BEIJING, China – America and China are headed for another showdown as the U.S. Trade Representative (USTR) Robert Lighthizer formally initiated an investigation into China’s intellectual property practices under Section 301 of the Trade Act of 1974.
The USTR’s Office said in a statement, “The investigation will seek to determine whether acts, policies, and practices of the Government of China related to technology transfer, intellectual property, and innovation are unreasonable or discriminatory and burden or restrict U.S. commerce.”
Fighting back, on Saturday, the Chinese Ministry of Commerce warned the United States, saying that “Beijing will take all appropriate measures to safeguard its legitimate rights and interests.”
The ministry has warned that if the U.S. side fails to respect basic facts and multilateral trade rules, and takes measures that harm bilateral economic and trade relations, “China will definitely not sit by, but take all appropriate measures to resolutely safeguard its legitimate rights and interests.”
The country’s Global Times quoted China’s Ministry of Commerce as saying in its statement, “The United States should treasure the current sound Sino-U.S. economic and trade ties and cooperation momentum. Any U.S. trade protectionism move will surely damage bilateral ties and the interests of companies from both countries.”
Reports explained that the Section 301 allows the U.S. president to unilaterally impose tariffs or other trade restrictions against foreign countries.
The section that was heavily used in the 1980s and the early 1990s has the potential to damage U.S.-China ties, officials pointed out.
Since the WTO was established in 1995, the U.S. has rarely used the trade tool.
China, on Saturday, also urged the U.S. to objectively evaluate China’s progress in protection of intellectual property rights (IPR) and resolve the differences with China through dialogue and consultation.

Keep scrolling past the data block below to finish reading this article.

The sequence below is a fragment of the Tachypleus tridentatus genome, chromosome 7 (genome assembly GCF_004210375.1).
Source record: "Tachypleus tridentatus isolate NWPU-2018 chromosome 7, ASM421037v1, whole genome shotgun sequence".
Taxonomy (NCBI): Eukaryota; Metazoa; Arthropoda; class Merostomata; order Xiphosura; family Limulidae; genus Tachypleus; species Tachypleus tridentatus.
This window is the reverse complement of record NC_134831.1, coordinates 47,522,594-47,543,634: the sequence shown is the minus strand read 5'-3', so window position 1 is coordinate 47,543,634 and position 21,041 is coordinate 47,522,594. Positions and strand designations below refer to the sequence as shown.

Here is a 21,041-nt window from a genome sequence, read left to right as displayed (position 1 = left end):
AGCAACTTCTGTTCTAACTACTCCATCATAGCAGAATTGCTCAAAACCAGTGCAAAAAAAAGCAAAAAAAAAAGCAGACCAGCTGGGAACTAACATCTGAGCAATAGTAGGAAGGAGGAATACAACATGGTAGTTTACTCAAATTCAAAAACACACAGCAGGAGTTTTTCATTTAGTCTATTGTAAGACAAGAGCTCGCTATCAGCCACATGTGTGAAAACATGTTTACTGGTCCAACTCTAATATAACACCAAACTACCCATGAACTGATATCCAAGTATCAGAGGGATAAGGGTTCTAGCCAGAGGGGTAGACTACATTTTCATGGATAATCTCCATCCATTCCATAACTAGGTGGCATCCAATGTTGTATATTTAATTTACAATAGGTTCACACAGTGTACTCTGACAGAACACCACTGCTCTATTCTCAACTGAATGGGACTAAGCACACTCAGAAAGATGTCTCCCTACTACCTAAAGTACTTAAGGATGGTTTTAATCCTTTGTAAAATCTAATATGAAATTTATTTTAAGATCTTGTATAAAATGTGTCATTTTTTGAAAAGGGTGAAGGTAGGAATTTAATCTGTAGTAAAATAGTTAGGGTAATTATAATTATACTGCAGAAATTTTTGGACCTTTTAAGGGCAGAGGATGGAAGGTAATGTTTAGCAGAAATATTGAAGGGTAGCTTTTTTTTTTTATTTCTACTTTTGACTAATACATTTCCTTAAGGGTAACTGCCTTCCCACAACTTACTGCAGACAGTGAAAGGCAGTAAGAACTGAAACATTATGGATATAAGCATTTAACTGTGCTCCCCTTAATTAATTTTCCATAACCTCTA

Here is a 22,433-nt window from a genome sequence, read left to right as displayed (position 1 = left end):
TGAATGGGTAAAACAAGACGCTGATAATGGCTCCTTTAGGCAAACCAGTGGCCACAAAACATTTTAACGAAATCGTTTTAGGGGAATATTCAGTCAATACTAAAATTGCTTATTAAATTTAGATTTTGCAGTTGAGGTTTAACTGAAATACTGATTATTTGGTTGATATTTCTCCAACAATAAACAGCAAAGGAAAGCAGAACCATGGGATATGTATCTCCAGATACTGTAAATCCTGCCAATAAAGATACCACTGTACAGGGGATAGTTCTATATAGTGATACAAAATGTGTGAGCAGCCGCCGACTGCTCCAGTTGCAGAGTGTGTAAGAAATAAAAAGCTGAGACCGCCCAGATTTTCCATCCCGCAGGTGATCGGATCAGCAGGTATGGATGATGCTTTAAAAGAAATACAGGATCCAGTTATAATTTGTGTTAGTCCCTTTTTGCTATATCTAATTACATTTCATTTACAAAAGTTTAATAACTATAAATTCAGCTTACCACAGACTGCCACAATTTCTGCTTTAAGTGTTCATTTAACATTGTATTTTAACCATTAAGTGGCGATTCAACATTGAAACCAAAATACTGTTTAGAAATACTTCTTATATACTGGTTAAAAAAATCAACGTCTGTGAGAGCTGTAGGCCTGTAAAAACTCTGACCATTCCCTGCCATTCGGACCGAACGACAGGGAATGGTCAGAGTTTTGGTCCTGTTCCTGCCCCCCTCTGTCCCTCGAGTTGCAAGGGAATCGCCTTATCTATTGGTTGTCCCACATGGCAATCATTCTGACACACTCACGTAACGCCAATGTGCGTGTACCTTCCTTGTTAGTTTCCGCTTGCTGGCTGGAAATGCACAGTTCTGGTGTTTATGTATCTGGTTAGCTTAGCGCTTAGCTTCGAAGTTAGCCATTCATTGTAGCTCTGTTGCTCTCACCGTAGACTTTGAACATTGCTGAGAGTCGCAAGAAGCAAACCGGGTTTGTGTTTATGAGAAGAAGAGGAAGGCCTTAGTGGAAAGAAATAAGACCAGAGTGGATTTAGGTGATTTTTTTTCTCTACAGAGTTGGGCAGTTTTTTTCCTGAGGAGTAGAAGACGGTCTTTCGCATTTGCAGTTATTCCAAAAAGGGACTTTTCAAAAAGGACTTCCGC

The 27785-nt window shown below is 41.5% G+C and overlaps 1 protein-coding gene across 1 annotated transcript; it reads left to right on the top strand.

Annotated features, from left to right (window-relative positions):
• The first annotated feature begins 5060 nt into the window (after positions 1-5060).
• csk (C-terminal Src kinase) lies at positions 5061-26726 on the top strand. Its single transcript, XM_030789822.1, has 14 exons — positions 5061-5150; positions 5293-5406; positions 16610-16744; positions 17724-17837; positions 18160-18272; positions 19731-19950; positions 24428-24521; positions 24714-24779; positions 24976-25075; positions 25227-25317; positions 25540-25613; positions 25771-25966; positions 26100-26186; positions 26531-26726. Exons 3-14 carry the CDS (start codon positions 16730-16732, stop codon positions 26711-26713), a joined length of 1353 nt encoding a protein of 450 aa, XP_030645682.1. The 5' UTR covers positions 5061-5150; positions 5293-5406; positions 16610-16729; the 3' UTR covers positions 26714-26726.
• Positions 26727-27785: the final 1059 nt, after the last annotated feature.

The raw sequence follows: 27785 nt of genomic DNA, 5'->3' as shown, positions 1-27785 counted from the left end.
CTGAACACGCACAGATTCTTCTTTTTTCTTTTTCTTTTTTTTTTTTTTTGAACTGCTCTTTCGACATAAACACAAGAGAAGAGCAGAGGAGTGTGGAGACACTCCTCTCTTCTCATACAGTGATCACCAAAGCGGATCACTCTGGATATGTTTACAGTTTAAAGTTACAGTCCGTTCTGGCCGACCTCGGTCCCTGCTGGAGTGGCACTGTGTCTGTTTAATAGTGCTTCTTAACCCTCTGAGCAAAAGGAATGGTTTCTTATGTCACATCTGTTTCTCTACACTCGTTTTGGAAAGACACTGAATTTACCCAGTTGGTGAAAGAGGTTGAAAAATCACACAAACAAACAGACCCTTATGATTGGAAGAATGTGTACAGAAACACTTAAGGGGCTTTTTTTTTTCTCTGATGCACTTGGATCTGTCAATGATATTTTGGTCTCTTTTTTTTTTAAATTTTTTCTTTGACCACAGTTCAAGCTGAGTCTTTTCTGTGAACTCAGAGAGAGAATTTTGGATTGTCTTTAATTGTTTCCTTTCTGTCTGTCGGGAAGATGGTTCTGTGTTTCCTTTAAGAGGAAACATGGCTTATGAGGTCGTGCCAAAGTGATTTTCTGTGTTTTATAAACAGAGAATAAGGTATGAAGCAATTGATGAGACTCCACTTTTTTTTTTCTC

On Monday, U.S. President Donald Trump signed an executive memorandum directing Lighthizer to consider the possible initiation of an investigation.
Lighthizer posted a statement on his official website that said, “On Monday, President Trump instructed me to look into Chinese laws, policies, and practices which may be harming American intellectual property rights, innovation, or technology development. After consulting with stakeholders and other government agencies, I have determined that these critical issues merit a thorough investigation. I notified the President that today I am beginning an investigation under Section 301 of the Trade Act of 1974.”
According to Chad Bown, a senior fellow at the Washington-D.C. based Peterson Institute for International Economics (PIIE), “It became no longer necessary really for the United States that they have to use that law, because now we have an effective dispute settlement system under the WTO.”
Bown, who previously worked as a senior economist in the White House Council of Economic Advisers and the World Bank pointed out that “the legal timeline of the process under Section 301” doesn’t work well with the rules of the WTO.
Meanwhile, Xinhua quoted Jeffrey Schott, another trade expert and senior fellow at the PIIE as saying that the purpose of the investigation is “to find out what the facts are and to use the process of investigation to expand bilateral consultations with China” so that there is a better understanding of each country’s practices.
However, the move is likely to spark a trade war with Beijing as it views the use of Section 301 as an act of aggression.
China’s Foreign Ministry spokesperson Hua Chunying insisted that “Section 301 has been denounced by other nations for its unilateralism since it came out.”
She added, “The U.S. has made promises to the international society, noting that it will execute the section in a way that accords with WTO rules. The U.S. should keep its promises and not become a destructive force that undermines multilateral rules. There is no winner in a trade war. We hope the relevant people can refrain from dealing with a problem in the 21st century with a zero-sum mentality from the 19th or the 20th century.”
Trump has meanwhile emphasized that “Washington will turn a blind eye no longer” to Beijing’s “theft” of U.S. industrial secrets.
A recent report of the U.S.-based Institute of International Finance suggested recently, “A trade war between U.S. and China will hurt not only Chinese manufacturers, but also upstream suppliers and downstream distributors such as U.S. retailers. Per China’s Ministry of Commerce, the final U.S. retail price of imported Chinese goods can be several times of their imports prices.”
Experts are warning that if China decides to retaliate against the U.S., the price of American goods will most likely increase and markets that were once open to the U.S. may begin to close their doors.